Weakly nonlinear fracture mechanics: experiments

and theory

Eran Bouchbinder · Ariel Livne · Jay Fineberg


Received: 26 February 2009 / Accepted: 2 November 2009

© Springer Science+Business Media B.V. 2009


Abstract Material failure occurs at the small scales in the immediate vicinity of the tip of a crack. Due to

its generally microscopic size and the typically high crack propagation velocity, direct observation of the

dynamic behavior in this highly deformed region has been prohibitively difficult. Here we present direct measurements of the deformation surrounding the tip of dynamic modeI cracks propagating in brittle elastomers at velocities ranging from 0.2 to 0.8Cs .Both the detailed fracture dynamics and fractography of these materials are identical to that of standard brittle amorphous materials such as soda-lime glass. These measurements demonstrate how Linear Elastic Fracture Mechanics (LEFM) breaks down near the tip of a crack. This breakdown is quantitatively described by extending LEFM to the weakly nonlinear regime, by considering nonlinear elastic constitutive laws up to second order in the displacement-gradients. The theory predicts that, at scales within a dynamic lengthscale lnl from the tip of a single crack, significant log r displacements and 1/r displacement-gradient contributions arise, and provides excellent quantitative agreement with the measured near-tip deformation. As lnl is consistent with lengthscales that appear in crack tip instabilities, this “weakly nonlinear fracture mechanics” framework may serve as a springboard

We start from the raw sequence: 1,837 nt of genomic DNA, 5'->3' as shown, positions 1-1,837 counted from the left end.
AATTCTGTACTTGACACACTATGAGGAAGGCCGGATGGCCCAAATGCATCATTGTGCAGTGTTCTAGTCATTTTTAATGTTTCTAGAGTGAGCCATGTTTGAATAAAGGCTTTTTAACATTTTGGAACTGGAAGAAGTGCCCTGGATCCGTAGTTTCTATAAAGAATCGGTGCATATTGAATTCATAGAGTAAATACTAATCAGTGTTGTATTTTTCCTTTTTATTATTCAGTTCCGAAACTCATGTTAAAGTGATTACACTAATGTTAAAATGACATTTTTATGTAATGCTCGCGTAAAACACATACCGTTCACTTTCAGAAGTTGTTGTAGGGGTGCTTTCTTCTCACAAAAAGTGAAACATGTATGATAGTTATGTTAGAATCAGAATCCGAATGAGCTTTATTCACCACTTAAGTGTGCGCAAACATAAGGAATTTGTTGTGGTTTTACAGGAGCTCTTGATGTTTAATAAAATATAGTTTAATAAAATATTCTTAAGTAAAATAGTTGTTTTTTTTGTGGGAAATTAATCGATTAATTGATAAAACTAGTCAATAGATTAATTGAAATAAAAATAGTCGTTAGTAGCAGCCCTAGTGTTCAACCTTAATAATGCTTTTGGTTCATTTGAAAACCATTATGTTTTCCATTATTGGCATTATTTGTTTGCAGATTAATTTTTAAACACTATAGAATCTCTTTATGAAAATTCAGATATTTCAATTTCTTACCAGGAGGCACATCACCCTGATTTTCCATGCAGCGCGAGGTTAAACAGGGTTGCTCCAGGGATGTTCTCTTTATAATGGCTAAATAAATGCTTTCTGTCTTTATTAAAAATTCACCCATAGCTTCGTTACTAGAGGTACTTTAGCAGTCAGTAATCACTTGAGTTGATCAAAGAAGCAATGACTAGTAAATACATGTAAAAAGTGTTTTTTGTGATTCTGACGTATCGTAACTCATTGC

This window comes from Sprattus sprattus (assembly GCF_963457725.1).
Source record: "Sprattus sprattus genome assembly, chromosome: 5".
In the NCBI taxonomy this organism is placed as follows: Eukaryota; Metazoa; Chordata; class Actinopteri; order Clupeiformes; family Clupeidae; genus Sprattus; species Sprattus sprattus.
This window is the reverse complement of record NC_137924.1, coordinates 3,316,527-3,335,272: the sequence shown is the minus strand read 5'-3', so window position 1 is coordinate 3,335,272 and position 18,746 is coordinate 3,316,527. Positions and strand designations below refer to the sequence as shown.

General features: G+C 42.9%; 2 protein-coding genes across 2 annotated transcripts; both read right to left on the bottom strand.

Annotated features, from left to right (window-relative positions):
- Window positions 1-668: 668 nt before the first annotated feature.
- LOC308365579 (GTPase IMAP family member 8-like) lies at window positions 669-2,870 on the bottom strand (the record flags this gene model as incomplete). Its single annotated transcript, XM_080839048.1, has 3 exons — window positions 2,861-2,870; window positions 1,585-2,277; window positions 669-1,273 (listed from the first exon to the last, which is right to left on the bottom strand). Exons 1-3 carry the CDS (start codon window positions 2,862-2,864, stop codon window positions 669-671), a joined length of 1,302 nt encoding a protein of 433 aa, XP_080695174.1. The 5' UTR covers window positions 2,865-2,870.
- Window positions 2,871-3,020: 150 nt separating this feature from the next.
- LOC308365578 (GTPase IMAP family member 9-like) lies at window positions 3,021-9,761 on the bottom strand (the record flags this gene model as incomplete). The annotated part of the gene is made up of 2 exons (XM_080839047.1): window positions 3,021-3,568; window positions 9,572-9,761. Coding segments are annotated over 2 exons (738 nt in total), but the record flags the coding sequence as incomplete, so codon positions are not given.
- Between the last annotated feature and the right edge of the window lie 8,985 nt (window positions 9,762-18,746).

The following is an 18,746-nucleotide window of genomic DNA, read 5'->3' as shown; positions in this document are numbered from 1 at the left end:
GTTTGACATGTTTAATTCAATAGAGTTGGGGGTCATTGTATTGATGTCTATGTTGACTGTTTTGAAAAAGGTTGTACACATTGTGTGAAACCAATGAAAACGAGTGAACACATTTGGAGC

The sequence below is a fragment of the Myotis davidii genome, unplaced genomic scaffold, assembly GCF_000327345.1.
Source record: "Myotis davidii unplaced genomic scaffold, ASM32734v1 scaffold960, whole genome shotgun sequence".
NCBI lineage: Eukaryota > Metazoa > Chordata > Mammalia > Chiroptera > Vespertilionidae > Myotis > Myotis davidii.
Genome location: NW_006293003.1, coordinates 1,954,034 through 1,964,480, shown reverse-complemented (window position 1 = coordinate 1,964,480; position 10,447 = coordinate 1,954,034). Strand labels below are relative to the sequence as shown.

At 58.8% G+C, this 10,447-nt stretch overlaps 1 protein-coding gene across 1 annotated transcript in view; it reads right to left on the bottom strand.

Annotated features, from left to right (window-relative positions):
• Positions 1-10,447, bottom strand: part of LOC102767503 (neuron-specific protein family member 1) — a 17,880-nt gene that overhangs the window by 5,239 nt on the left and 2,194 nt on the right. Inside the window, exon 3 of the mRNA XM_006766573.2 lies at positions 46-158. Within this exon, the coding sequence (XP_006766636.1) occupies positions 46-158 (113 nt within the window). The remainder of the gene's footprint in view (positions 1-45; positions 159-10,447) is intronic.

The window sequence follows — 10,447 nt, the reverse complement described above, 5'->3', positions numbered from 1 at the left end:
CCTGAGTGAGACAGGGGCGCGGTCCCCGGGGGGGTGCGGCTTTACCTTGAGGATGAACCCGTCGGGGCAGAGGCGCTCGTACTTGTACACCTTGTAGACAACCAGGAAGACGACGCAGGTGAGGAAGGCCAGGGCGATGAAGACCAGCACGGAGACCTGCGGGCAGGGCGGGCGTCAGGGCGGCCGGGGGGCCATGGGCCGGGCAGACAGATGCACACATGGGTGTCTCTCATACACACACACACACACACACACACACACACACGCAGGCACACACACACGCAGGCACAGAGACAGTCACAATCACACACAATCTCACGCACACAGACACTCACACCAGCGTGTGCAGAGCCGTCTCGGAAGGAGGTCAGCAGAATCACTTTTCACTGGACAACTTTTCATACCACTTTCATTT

for the development of a comprehensive theory of fracture dynamics.